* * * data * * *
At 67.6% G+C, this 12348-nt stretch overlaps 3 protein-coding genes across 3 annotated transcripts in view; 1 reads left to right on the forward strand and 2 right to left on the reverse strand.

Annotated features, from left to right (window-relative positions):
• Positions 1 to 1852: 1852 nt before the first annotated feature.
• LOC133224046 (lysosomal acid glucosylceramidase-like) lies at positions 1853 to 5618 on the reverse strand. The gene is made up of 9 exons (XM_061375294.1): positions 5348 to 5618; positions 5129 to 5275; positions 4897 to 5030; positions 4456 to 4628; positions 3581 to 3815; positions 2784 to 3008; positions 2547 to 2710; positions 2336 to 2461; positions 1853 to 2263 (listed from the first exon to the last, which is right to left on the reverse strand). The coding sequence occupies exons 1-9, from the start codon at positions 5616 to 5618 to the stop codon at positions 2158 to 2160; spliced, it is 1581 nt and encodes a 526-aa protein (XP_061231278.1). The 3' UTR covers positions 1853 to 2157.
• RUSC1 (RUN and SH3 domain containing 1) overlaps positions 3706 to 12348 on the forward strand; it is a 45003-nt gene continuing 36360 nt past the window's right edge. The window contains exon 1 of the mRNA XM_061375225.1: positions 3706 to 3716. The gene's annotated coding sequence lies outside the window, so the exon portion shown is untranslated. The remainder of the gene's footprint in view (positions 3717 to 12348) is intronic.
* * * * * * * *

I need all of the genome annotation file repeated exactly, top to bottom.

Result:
At 67.6% G+C, this 12348-nt stretch overlaps 3 protein-coding genes across 3 annotated transcripts in view; 1 reads left to right on the forward strand and 2 right to left on the reverse strand.

Annotated features, from left to right (window-relative positions):
• Positions 1 to 1852: 1852 nt before the first annotated feature.
• LOC133224046 (lysosomal acid glucosylceramidase-like) lies at positions 1853 to 5618 on the reverse strand. The gene is made up of 9 exons (XM_061375294.1): positions 5348 to 5618; positions 5129 to 5275; positions 4897 to 5030; positions 4456 to 4628; positions 3581 to 3815; positions 2784 to 3008; positions 2547 to 2710; positions 2336 to 2461; positions 1853 to 2263 (listed from the first exon to the last, which is right to left on the reverse strand). The coding sequence occupies exons 1-9, from the start codon at positions 5616 to 5618 to the stop codon at positions 2158 to 2160; spliced, it is 1581 nt and encodes a 526-aa protein (XP_061231278.1). The 3' UTR covers positions 1853 to 2157.
• RUSC1 (RUN and SH3 domain containing 1) overlaps positions 3706 to 12348 on the forward strand; it is a 45003-nt gene continuing 36360 nt past the window's right edge. The window contains exon 1 of the mRNA XM_061375225.1: positions 3706 to 3716. The gene's annotated coding sequence lies outside the window, so the exon portion shown is untranslated. The remainder of the gene's footprint in view (positions 3717 to 12348) is intronic.